Funds Sought To Study Feasiblity Of A Dog Park In Springfield | WAMC

Funds Sought To Study Feasiblity Of A Dog Park In Springfield

May 3, 2019

The recently renovated Tompkins Square Park dog run was the first in New York City, and it was recently named one of the top five dog parks in the United States by Dog Fancy magazine.
Credit David Shankbone via Wikipedia

An effort to develop a dog park in the largest city in western Massachusetts is moving forward with advocates hoping to secure money for a feasibility study.

   An ad hoc committee of the Springfield City Council is planning to apply for $75,000 through the Community Preservation Act to identify a possible location for a dog park, estimate the cost to construct it, and also measure community support for a place where dogs could exercise and socialize off-leash.

Noticing the popularity of dog parks in places like East Longmeadow, Agawam, Northampton and Holyoke, City Councilor Orlando Ramos created the Dog Park Committee when he was Council President in 2018.  He now chairs the committee.          

"Its process," said Ramos. " It is not just a matter of constructing a dog park where ever we want. It is a fairly long process."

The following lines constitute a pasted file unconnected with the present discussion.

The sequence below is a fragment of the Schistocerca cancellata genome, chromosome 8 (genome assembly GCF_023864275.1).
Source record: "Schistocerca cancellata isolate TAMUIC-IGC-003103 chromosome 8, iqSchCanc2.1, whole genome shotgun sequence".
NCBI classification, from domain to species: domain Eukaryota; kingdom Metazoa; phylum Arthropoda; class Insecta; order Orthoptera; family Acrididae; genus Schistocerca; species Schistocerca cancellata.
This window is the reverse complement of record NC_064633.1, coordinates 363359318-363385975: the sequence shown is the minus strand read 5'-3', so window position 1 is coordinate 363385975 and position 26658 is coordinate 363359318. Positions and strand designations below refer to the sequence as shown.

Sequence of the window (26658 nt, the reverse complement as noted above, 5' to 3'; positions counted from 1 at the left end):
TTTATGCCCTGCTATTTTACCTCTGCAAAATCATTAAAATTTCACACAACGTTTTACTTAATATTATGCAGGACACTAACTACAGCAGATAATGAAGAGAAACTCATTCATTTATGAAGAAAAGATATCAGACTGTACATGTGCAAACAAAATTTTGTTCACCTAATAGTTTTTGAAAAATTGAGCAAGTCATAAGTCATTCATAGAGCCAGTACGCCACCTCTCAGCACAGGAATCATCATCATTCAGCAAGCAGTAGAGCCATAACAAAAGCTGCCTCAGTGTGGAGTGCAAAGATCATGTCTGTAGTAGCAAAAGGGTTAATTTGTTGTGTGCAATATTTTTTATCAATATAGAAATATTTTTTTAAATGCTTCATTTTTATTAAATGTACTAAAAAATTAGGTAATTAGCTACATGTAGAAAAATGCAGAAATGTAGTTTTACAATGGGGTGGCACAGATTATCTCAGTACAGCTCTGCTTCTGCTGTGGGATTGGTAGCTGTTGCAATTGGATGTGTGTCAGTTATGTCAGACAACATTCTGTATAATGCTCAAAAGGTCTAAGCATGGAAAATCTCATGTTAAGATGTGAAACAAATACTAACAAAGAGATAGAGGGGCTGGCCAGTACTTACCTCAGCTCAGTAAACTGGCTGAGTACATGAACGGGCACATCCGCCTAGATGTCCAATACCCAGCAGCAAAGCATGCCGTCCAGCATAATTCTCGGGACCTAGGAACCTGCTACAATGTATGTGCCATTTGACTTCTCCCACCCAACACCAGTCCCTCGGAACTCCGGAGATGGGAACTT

The ad hoc committee consists of several dog owners and representatives from the city’s parks department, animal control operations, and health department.

Ramos said several possible sites for a dog park in Springfield have been discussed by the committee but there has been no consensus reached.

"Ideally, we would like to use land the city already owns, but that is something that will be identified through the feasibility study," said Ramos.

Based on preliminary applications submitted in March, the Dog Park Committee’s will be one of more than two dozen requests for funding this year through the Springfield Community Preservation Act.

There is an estimated $1.6 million available in the fund, according to Community Preservation Committee Chairman Bob McCarroll.

"We don't give any one project more than $250,000 in any one funding cycle, so we do have a cap," said McCarroll.

Applications for this year’s round of CPA funding were due to be dropped off at City Hall, or mailed by Friday (May 3).

"Last year we had requests that were three-times the amount we had available, and this year, I think, we may be even higher than that," said McCarroll.

McCarroll said meetings will be held with the applicants in May and June and the committee will begin its deliberations in July with a goal to make recommendations to the City Council in September.

The funds for the Community Preservation Act come from a surcharge on local property tax bills.  There is also money distributed to participating municipalities statewide from fees collected by the Registry of Deeds.

To be eligible for funding, projects must involve creating or retaining open space and recreation land, historic preservation, or community housing.